“If you walk out that door...” Sarah let the ultimatum hang in the air.
Stepping across the threshold Lawrence said, “I can’t stop till I’m certain.”
How can you hope to know? The question came to her long after the door closed, though by then she didn’t care anymore, not even enough to cry.
This could only end one way.
Patricia parted the curtain. She sipped at her coffee mug. The street seemed vacant. She stuck her head out the front door to be more certain. Satisfied, she gestured for Abigail.
Her daughter dutifully gave her mother a hug before descending to the bottom steps. There she waited under maternal surveillance until a black BMW pulled up to the curb. Abigail sighed, waved, and joined her carpool to school.
Patricia steeled herself for when the car went out of sight. One arc around a corner, and Abigail was no longer under mother’s wing. Shutting the door, Patricia headed back to the kitchen.
“He wasn’t there today,” she said to the back of William’s head.
He asked who while drinking his coffee.
Putting her empty mug in the sink Patricia grumbled, “That man. The homeless man.”
William tried to stifle a disapproving grunt. Fortunately, it came off as a burp.
Running water in the sink for no apparent reason Patricia remarked, “Do you think he’s gone?”
William chewed on his tongue. He thought they were done with these conversations. Sick of the topic, he settled on saying, “You know how I feel.”
Snapping the faucet off mother bear growled, “I’m not imagining things. I’ve seen him.”
“Honey,” William sighed, preparing to run through the same script for the thousandth time, “We live in the city. You’re bound to see a homeless man now and again.”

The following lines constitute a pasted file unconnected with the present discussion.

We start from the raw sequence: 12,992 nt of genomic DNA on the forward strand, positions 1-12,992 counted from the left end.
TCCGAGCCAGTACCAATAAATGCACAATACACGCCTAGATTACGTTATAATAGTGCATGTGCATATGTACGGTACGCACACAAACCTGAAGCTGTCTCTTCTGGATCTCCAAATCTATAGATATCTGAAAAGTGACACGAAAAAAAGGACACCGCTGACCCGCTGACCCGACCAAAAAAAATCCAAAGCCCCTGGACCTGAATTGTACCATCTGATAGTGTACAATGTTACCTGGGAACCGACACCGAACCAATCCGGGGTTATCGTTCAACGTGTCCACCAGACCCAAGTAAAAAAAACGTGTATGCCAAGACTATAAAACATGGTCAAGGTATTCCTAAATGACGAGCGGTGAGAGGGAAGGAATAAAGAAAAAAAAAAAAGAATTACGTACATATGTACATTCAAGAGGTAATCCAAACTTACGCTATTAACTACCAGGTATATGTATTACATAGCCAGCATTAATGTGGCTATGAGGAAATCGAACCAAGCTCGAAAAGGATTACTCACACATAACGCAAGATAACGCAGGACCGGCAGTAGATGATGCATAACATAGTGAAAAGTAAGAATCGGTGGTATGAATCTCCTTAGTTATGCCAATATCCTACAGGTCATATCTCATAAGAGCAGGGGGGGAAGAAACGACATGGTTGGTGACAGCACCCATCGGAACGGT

Patricia spun to face him, eyes steely and arms across her chest, “I know that god damn it. Don’t treat me like a child.”
William held up his hands, “All I’m saying is that you might be mistaken. I don’t think I could tell more than one or two a part. Plus, for all you know, he lives in this area. This is his zone or whatever they call it. Turf?”
“It’s more than that,” Patricia said firmly, fueled on by William’s patronizing tone.
“I don’t doubt he’s stuck in your head. Just try to consider you might be seeing things. One homeless becomes all of them. You catch a few features, fill in the blanks, and bammo. He’s there. Everywhere you go.”
“Not everywhere I go, everywhere Abbey goes.”
“How can you even know that?” William scored the clock out of the corner of his eye. He could only spend another few minutes without having to be late for the office. He and Ted Jensen planned to go through their fantasy baseball league before the Wednesday meeting.
“Every time I see him I’m with her.”
“That is not conclusive,” William said sternly, cutting the conversation off before his own concerns could surface, preferring his impression of his family to any sense of reality. Rising from his chair, he pointed at the breakfast dishes, “Do me a favor and get that before they get crusty.”
“William.” Patricia went to him, “I want you to take this seriously.”
“I would if there was anything to sweat.” He kissed her on the forehead, “Maybe you just need a new hobby.”
Patricia cast her eyes to the side. Patting the top of her head, he left her to the kitchen.